An international team of researchers from the Livestock Research and Extension Branch of Alberta Agriculture and Forestry in Canada and the College of Agriculture and Natural Resources at the University of Tehran in Iran explored the use of live yeast as a dietary supplement to support dairy cows reproduction.
The team published its work in the journal Theriogenology.
“The objective of the first experiment was to investigate if a diet supplemented with live yeast would affect hormone profile and ovarian follicular dynamics in transition dairy cows,” the researchers said. “The second experiment was conducted to investigate the effect of yeast supplementation on reproductive performance of dairy cows at the herd level.”
In a series of feeding trials, the researchers found that the yeast additive supported increased plasma concentration of glucose, insulin and insulin-like growth factor-I (IGF-I) and the development of larger ovulatory follicles. The supplement also supported an increased percertage of pregnancy.
“Cows fed diets supplemented with yeast had greater plasma IGF-I, E−17β [estradiol-17β] and P4 [progesterone] concentrations, larger ovulatory follicles, shorter estrous cycles, and improved reproductive performance,” they said. “Therefore, live yeast dietary supplementation could enhance lactating dairy cow's fertility during heat stress through improvement in hormonal profile and development of larger ovulatory follicles.”
Why add yeast to cow diets?
The transition period – from about 21 days before and after calving – can be a stressor for cows and metabolically challenging, the researchers said.
Energy needs for milk yield, growth and maintenance are not completely provided by feed and cows have a negative energy balance.
Heat stress can negatively influence reproduction and production in dairy cows and remains a concern for producers, they said. “During high ambient temperature, energy demand is increased to maintain homeothermic regulation ; this energy demand is further increased in transition cows, thereby declining the efficiency of feed consumption,” they added.
Nutritional methods to improve nutrient use and ease the potential for metabolic disorders or reproductive failure while supporting high milk yield in cows facing heat stress would improve results for producers in warm climates, they said.
The use of live yeast as a supplement for dairy cow diets has been explored in relation to rumen function, production efficiency, health and feed behavior, the researchers said. However, little has been done to examine the interaction of live yeast supplements on dairy cow reproduction during heat stress.
“The few studies that investigated the effects of diets supplemented with live yeast on the reproductive measures of dairy cows were carried out with marginal number of cows and, hence, results may be confounded with cow-to-cow variations,” they added.
Methods and materials
In the first of two feeding trials, 12 dairy cows were given one of two diets from 21 days before anticipated calving date through 8 weeks postpartum, the researchers said. The TMR diets included a control, and that diet supplemented with 4g yeast/h/d of a commercially available live yeast.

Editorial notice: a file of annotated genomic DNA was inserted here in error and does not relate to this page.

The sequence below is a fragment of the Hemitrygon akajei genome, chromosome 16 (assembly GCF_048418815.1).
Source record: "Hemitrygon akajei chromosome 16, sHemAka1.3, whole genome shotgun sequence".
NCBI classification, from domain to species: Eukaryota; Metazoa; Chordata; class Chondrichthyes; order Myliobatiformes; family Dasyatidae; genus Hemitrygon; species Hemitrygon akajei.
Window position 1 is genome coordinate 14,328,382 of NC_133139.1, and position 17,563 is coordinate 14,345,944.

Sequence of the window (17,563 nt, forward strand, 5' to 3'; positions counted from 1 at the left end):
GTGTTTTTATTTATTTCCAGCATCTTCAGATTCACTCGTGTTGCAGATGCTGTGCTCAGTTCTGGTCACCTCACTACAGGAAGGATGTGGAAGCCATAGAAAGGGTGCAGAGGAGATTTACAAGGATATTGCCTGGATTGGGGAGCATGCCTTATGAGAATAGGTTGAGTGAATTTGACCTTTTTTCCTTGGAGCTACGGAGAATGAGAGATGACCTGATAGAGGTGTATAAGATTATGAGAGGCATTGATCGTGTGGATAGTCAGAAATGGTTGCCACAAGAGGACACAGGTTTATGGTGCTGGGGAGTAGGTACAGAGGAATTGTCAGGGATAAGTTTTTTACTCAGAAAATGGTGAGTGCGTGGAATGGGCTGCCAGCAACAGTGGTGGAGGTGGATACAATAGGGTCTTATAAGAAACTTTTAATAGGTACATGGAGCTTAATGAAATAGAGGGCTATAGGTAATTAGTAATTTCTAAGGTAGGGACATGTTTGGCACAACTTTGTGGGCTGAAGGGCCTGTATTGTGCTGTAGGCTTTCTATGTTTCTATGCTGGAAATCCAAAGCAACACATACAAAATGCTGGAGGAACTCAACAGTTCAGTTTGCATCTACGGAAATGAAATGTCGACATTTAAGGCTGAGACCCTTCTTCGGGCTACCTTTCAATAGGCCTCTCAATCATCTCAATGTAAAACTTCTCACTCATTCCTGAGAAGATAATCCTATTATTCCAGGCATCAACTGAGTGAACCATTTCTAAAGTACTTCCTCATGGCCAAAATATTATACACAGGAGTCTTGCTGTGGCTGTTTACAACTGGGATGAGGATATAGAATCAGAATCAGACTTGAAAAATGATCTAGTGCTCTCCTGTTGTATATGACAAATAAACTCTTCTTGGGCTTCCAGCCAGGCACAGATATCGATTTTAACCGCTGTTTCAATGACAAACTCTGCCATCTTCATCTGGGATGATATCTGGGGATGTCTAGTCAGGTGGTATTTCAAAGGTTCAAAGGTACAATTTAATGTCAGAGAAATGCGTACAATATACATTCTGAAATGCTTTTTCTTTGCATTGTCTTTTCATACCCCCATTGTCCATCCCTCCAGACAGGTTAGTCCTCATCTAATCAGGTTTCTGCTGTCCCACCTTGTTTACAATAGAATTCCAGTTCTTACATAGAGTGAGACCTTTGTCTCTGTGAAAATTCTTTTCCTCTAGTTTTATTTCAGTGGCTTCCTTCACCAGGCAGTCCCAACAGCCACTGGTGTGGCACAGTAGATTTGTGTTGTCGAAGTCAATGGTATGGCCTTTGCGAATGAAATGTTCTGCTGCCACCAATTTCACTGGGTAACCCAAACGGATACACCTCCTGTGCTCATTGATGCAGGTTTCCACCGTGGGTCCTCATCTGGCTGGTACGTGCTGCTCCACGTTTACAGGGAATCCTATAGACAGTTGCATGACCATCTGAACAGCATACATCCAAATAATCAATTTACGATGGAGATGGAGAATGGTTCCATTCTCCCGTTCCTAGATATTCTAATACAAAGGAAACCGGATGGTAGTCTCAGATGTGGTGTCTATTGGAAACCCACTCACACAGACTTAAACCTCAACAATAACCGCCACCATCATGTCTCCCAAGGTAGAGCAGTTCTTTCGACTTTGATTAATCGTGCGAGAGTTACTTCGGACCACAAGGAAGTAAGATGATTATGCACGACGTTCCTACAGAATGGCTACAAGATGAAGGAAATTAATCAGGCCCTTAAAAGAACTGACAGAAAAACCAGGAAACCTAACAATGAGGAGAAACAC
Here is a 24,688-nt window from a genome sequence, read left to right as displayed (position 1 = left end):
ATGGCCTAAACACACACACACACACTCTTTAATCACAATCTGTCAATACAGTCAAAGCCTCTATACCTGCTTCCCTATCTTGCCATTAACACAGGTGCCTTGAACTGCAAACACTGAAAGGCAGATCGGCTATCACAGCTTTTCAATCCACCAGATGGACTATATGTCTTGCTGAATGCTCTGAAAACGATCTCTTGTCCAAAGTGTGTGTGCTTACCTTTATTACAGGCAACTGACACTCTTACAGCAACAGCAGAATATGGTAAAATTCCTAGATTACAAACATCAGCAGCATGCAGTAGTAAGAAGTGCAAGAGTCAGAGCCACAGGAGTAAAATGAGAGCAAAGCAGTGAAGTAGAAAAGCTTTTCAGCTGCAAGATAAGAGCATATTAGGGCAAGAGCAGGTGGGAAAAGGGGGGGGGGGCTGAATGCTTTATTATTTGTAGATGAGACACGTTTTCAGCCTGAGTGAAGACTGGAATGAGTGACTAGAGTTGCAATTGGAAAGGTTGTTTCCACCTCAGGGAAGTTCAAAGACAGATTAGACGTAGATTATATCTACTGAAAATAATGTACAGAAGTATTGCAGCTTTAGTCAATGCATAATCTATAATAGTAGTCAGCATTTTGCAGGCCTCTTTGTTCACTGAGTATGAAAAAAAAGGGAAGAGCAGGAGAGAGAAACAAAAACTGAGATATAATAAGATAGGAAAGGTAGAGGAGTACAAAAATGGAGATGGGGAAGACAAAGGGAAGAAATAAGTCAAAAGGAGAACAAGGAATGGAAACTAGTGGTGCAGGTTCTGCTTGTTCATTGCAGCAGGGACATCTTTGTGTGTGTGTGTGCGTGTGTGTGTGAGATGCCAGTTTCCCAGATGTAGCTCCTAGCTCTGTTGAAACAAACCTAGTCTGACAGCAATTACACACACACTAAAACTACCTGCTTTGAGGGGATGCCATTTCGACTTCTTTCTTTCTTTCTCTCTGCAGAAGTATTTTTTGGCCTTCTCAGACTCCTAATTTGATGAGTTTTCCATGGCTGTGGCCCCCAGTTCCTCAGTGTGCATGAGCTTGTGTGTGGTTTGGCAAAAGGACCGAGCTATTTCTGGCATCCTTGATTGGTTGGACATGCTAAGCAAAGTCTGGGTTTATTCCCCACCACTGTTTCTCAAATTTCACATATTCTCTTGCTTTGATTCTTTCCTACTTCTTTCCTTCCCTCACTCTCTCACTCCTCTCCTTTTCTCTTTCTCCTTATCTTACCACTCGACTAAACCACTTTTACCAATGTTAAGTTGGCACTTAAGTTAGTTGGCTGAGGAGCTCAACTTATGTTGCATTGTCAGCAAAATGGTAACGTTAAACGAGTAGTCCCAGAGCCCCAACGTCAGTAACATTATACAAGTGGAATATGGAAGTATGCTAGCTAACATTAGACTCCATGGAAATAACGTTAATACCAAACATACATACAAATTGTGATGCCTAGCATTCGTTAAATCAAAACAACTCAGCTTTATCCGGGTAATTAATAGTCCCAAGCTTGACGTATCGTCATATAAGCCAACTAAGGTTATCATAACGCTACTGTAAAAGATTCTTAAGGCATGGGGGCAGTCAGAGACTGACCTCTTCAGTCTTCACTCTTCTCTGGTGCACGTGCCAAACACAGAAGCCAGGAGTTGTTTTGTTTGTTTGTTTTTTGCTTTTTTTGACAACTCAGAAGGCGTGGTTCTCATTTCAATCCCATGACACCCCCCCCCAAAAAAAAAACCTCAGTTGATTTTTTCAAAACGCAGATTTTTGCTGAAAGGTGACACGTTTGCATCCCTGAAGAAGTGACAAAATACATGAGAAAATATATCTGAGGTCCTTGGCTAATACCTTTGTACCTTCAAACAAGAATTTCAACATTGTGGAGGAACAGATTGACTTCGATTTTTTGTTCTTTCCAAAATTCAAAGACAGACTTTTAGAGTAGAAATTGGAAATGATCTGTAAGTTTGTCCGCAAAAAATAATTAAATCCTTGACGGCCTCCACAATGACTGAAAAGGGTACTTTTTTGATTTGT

“Diets were formulated to meet or exceed the requirements for energy, protein, minerals, and vitamins for a lactating cow of 650 kg of body weight and producing 45 kg of milk,” they said.
Cows were assessed for levels of glucose, insulin, insulin-like growth factor-I (IGF-I), progesterone (P4) and estradiol-17B (E-17B) in plasma and ovarian follicular dynamics were monitored, they said. Blood samples were taken on day -14, at calving, 14, 28 and 60 along with the first day of estrus and 10d post estrus.
In the second trial, 150 primiparous and multiparous cows received the same two diets from day 1 to day 70 postpartum, the researchers said. They were tracked for preganancy rate.
In the first feeding session, cows getting the yeast supplement had higher plasma concentrations of IGF throughout the study and of insulin and glucose on day 60 postpartum compared with those on the control diet, the researchers said.
Plasma levels of E-17B at estrus and P4 by day 10 of estrous also were elevated in cows on the supplemented diet.
Cows receiving the yeast additive developed larger ovulatory follicles and started their estrous cycle more quickly than those in the control group, they said.
“We suggest that the effect of yeast supplementation on estrous cycle length could have been for an improvement in the metabolic status of cows fed supplemented diets,” they added.
In the second trial, the group of cows receiving the supplemented diet had a higher proportion of pregnant cows at 120 and 150 days postpartum, the researchers said.
The supplemented cows also had an average of 24 days fewer open.
“We suggest that the aforementioned observations such as larger ovulatory follicles, greater circulation of steroid hormone and improved metabolic status have all contributed to the better reproductive performance of cows fed diets supplemented with yeast,” they added.
Title: Effects of live yeast dietary supplementation on hormonal profile, ovarian follicular dynamics, and reproductive performance in dairy cows exposed to high ambient temperature
Authors: A. Nasiri, A. Towhidi, M. Shakeri, M. Zhandi, M. Dehghan-Banadaky, M. Colazo